They supplied Planet Organic months ago. They're still fighting to get paid

Planet Organic Market describes itself as "good for you" and "good for the Earth" but a number of small, local suppliers say the grocery and health-food store hasn't been good for business.

Despite repeated calls and emails to the company, which has locations in Alberta, B.C. and Ontario, several vendors tell CBC they are still out thousands of dollars for unpaid goods dating back to 2018. 

Chris Lerohl, a co-owner of Edmonton-based Honest Dumplings, says he's not confident he will ever receive $5,850 owed for the specialty dumplings his company supplied.

"$5,850 would mean the difference for all of us getting a paycheck in a month," said Lerohl.

"So it is real and it does apply and you know we're a small business and any time that you don't get paid it hurts. We put in the work and put in the time and put in the effort and so did our team to make that product, to get it to customers. And then you don't get paid for it — I think is pretty frustrating."

Scott Neufeld/CBC

At the Planet Organic on Jasper Avenue in Edmonton, many shelves were bare Monday with little in the way of produce, meat or dairy as employees apologetically greeted the few customers coming in.

Posted signs cited "vendor issues" and assured customers the store isn't closing down.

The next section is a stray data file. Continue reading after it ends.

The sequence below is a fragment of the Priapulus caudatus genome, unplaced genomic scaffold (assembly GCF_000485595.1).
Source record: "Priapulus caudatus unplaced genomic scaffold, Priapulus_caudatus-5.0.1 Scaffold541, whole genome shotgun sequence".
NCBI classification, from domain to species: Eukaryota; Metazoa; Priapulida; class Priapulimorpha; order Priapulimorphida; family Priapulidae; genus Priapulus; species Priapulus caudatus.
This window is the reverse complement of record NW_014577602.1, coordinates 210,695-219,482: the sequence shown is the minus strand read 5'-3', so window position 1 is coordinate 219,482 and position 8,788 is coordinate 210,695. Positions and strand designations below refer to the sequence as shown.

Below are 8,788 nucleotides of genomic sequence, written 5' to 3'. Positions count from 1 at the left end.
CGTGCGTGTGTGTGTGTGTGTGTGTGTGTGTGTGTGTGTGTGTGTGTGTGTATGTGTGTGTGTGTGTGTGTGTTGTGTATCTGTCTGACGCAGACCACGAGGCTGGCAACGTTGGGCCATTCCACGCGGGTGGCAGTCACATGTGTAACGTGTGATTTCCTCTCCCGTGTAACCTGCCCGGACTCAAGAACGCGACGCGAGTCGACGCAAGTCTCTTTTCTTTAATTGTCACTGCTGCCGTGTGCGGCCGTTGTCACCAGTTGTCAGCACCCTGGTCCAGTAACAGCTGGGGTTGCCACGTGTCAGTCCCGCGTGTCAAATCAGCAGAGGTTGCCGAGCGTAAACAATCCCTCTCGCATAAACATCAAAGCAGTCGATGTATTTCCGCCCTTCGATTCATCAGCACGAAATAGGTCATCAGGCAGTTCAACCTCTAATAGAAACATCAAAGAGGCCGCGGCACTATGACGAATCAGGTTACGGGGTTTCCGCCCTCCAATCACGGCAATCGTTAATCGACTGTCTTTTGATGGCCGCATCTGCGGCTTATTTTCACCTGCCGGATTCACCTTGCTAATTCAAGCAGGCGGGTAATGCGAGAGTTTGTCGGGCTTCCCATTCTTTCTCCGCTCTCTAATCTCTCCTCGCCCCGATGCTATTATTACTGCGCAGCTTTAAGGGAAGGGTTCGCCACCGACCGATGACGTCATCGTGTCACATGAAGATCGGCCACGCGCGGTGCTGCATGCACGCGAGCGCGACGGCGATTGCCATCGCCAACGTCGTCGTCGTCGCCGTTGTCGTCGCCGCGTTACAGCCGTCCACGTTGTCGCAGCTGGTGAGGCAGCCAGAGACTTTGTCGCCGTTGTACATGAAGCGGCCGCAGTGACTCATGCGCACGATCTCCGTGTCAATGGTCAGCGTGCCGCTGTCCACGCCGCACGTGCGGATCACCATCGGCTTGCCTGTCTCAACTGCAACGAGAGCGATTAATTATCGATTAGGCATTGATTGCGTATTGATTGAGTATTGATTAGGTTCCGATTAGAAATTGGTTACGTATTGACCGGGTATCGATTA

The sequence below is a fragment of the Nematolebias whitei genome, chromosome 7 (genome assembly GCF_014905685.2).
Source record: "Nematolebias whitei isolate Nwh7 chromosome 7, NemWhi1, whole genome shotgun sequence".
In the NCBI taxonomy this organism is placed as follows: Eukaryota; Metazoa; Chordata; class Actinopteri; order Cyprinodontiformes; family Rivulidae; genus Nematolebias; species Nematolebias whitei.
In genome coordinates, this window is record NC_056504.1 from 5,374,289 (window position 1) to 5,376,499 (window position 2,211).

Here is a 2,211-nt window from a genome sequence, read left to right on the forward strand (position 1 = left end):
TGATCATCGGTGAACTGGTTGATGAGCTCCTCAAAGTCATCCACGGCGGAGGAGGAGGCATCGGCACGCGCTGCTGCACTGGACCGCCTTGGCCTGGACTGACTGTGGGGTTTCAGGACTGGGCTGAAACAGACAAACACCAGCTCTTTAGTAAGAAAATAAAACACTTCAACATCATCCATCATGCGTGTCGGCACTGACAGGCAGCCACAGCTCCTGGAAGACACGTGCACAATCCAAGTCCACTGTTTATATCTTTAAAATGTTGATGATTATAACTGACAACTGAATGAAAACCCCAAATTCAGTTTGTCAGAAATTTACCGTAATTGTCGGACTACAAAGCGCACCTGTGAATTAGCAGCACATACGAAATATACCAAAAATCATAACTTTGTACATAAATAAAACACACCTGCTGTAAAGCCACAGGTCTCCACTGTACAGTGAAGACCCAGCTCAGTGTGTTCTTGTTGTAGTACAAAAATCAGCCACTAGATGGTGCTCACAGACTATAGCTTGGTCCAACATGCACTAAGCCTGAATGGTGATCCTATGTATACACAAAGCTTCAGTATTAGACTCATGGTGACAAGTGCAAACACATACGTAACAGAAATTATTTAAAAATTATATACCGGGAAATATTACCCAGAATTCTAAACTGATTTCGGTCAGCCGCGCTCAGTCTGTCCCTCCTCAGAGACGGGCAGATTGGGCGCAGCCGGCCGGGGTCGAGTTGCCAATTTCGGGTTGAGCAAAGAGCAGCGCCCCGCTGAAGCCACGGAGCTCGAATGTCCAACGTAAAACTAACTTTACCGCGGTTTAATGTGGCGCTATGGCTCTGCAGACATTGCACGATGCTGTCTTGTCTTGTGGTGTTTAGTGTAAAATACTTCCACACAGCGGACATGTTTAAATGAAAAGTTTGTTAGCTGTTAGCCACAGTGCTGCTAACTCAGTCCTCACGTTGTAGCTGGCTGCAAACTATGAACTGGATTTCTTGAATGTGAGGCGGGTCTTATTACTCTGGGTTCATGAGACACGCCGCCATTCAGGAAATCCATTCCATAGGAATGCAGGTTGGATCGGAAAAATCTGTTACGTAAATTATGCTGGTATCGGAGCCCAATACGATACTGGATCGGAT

Scott Neufeld/CBC

But vendors like Happy Camel say they stopped supplying Planet Organic last year after months without payment.

At her shop in west Edmonton, co-owner Mary Anne Korn pulled out a thick file folder of unpaid receipts totalling $20,208.02. An email from Planet Organic in October 2019 acknowledges the amount owed.

Planet Organic opened two new Edmonton area stores in 2018.

"That really irks me. The way I see it is they're using my money to open new stores," Korn said.

"Karma's a bitch. If that's the way you treat the people you deal with ... it's going to come around."

On its website, Planet Organic describes itself as a company 100-per-cent owned and operated by Canadians, a business that "proudly remains at the forefront of supporting the growth and well-being of local neighbourhoods across Canada."

Some businesses have resorted to sending letters warning of legal action. Documents show Sage Valley Marketing, a Drumheller-area company that has done business with Planet Organic for 16 years, is seeking $29,075 in unpaid bills.

Scott Neufeld/CBC

Co-owner Shelley Rymal said the last time Sage Valley Marketing had trouble getting its bills paid, Planet Organic took proactive measures to contact the company to explain what was going on and arrange payments. But not this time.

"That's that's the most concerning thing — their inability to communicate with any of their vendors to say why or what they're doing or if they're going to make payments," Rymal said. "They just haven't had a plan for a year that they've shared with us."

In an emailed statement to CBC News, Planet Organic said it is continuing to work on a solution. 

"This has taken much longer than anticipated," CEO Alan Thompson said in the statement. "We sympathize with all creditors and recognize their concerns.  Once a solution is finalized we will be better placed to communicate."